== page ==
Abstract

Facies, shell bed features, and sequence stratigraphic framework for the shallow-marine Pleistocene upper Canoa and Tablazo Formations are presented, based on outcrop data from the southern coast of Cabo San Lorenzo, Ecuador. Sediments of this succession exhibit a distinct cyclic pattern, consisting of a stack of eight depositional sequences (cyclothems) likely developed under the main control of orbitally induced sea-level changes. As a rule, within the studied interval an idealized cyclothem is composed of a transgressive systems tract (TST) and a highstand systems tract (HST), whereas deposits attributable to the lowstand and falling-stage systems tracts are not present. Transgressive lithosomes may be defined by estuarine deposits interposed between the sequence boundary and the ravinement surface (back-barrier wedge) and by upward fining shoreface to inner-shelf facies successions above the ravinement (backstepping shelf wedge). Separated by an expanded siliciclastic core, hiatal shell concentrations occur at the base (onlap shell beds) and the top (backlap shell beds) of the transgressive shelf wedges, and some occur at the base of highstand systems tracts (downlap shell beds). On the basis of sedimentary facies, geometry, taphonomy, and paleoecology of shell beds, and the nature of the transition between siliciclastic and mollusk-bearing sediments, cyclothems were classified into two main types that show dependence upon paleoshoreline morphological configuration: sheltered (in the upper Canoa Formation) and exposed (in the Tablazo Formation).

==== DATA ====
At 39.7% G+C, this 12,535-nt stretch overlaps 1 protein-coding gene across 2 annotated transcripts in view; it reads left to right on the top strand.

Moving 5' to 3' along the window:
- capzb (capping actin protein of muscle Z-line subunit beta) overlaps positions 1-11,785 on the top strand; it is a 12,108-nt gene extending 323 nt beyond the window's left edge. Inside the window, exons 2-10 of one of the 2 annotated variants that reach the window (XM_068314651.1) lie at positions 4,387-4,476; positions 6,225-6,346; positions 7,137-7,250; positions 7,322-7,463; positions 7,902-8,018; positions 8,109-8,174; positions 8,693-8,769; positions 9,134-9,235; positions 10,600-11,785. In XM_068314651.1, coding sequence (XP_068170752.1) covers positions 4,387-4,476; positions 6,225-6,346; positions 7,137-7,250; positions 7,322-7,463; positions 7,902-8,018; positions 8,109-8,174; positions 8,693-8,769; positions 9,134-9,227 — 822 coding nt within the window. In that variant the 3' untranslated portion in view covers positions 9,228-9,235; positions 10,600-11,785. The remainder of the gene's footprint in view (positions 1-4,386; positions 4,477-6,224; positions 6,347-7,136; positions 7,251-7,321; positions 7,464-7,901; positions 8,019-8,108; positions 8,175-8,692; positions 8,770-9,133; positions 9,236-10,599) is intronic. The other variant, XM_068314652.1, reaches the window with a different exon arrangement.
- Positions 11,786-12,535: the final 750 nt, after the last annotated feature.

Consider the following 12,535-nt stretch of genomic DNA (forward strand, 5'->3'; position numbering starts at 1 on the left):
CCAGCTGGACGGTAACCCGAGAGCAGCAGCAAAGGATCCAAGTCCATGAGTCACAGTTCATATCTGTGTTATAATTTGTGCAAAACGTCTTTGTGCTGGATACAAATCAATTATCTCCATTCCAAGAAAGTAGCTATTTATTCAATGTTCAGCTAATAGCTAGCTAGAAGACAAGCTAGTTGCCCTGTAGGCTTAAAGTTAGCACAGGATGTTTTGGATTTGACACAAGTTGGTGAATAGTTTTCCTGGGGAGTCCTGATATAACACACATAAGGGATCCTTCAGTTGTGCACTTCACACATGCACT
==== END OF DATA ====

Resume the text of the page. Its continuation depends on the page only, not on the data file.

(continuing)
Notwithstanding the different synsedimentary tectonic and climatic regimes, the Ecuadorian cyclothems share basic patterns of condensation and facies assemblages with other roughly coeval cyclothemic successions around the world. This suggests that (1) hiatal shell bed development is not just a temperate-latitude phenomenon; (2) a global process, such as glacio-eustatic sea-level change, is the primary mechanism of control for the general architecture of sequences; and (3) specific paleogeographic settings play an important role by determining the taphonomic and paleoecologic characteristics of key shell beds, the nature of their contacts with the encasing sediments, and the type of the component set of facies.

At a multicycle time scale, tectonics influenced the long-term trend of the relative sea-level changes and consequently the large-scale stratigraphic organization. Owing to the continued tectonic uplift of the area, successive high-frequency depositional sequences are nested to form a longer-order falling-stage sequence set.

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